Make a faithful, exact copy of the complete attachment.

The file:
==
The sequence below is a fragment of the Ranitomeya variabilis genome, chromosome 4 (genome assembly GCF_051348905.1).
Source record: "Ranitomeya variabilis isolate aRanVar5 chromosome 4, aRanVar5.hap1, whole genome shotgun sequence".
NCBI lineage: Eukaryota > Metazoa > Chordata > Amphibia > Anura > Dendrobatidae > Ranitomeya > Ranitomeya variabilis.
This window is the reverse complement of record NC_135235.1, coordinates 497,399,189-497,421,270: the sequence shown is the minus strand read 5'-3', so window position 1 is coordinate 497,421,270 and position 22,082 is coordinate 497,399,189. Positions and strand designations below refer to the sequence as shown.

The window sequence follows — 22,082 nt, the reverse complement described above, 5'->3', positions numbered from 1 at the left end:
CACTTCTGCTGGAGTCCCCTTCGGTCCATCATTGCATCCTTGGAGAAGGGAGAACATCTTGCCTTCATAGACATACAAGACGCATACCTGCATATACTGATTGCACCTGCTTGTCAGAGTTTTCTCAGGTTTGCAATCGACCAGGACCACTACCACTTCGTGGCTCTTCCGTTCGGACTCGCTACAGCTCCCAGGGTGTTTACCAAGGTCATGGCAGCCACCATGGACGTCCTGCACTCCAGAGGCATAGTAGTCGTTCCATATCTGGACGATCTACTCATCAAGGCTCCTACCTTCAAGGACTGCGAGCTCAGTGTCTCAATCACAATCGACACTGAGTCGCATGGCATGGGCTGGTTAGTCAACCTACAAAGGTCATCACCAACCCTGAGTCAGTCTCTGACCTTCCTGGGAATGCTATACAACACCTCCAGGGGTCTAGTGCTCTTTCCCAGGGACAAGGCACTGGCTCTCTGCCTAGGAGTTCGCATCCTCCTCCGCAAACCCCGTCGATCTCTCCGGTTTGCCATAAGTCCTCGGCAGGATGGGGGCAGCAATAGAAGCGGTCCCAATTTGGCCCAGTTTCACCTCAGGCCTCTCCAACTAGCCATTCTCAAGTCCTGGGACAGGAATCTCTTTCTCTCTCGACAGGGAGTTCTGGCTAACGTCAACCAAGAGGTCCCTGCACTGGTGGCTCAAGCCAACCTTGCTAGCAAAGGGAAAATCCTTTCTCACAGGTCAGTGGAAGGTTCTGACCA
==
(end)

The sequence below is a fragment of the Ranitomeya variabilis genome, chromosome 4 (genome assembly GCF_051348905.1).
Source record: "Ranitomeya variabilis isolate aRanVar5 chromosome 4, aRanVar5.hap1, whole genome shotgun sequence".
NCBI lineage: Eukaryota > Metazoa > Chordata > Amphibia > Anura > Dendrobatidae > Ranitomeya > Ranitomeya variabilis.
This window is the reverse complement of record NC_135235.1, coordinates 497,399,189-497,421,270: the sequence shown is the minus strand read 5'-3', so window position 1 is coordinate 497,421,270 and position 22,082 is coordinate 497,399,189. Positions and strand designations below refer to the sequence as shown.

The window sequence follows — 22,082 nt, the reverse complement described above, 5'->3', positions numbered from 1 at the left end:
CACTTCTGCTGGAGTCCCCTTCGGTCCATCATTGCATCCTTGGAGAAGGGAGAACATCTTGCCTTCATAGACATACAAGACGCATACCTGCATATACTGATTGCACCTGCTTGTCAGAGTTTTCTCAGGTTTGCAATCGACCAGGACCACTACCACTTCGTGGCTCTTCCGTTCGGACTCGCTACAGCTCCCAGGGTGTTTACCAAGGTCATGGCAGCCACCATGGACGTCCTGCACTCCAGAGGCATAGTAGTCGTTCCATATCTGGACGATCTACTCATCAAGGCTCCTACCTTCAAGGACTGCGAGCTCAGTGTCTCAATCACAATCGACACTGAGTCGCATGGCATGGGCTGGTTAGTCAACCTACAAAGGTCATCACCAACCCTGAGTCAGTCTCTGACCTTCCTGGGAATGCTATACAACACCTCCAGGGGTCTAGTGCTCTTTCCCAGGGACAAGGCACTGGCTCTCTGCCTAGGAGTTCGCATCCTCCTCCGCAAACCCCGTCGATCTCTCCGGTTTGCCATAAGTCCTCGGCAGGATGGGGGCAGCAATAGAAGCGGTCCCAATTTGGCCCAGTTTCACCTCAGGCCTCTCCAACTAGCCATTCTCAAGTCCTGGGACAGGAATCTCTTTCTCTCTCGACAGGGAGTTCTGGCTAACGTCAACCAAGAGGTCCCTGCACTGGTGGCTCAAGCCAACCTTGCTAGCAAAGGGAAAATCCTTTCTCACAGGTCAGTGGAAGGTTCTGACCA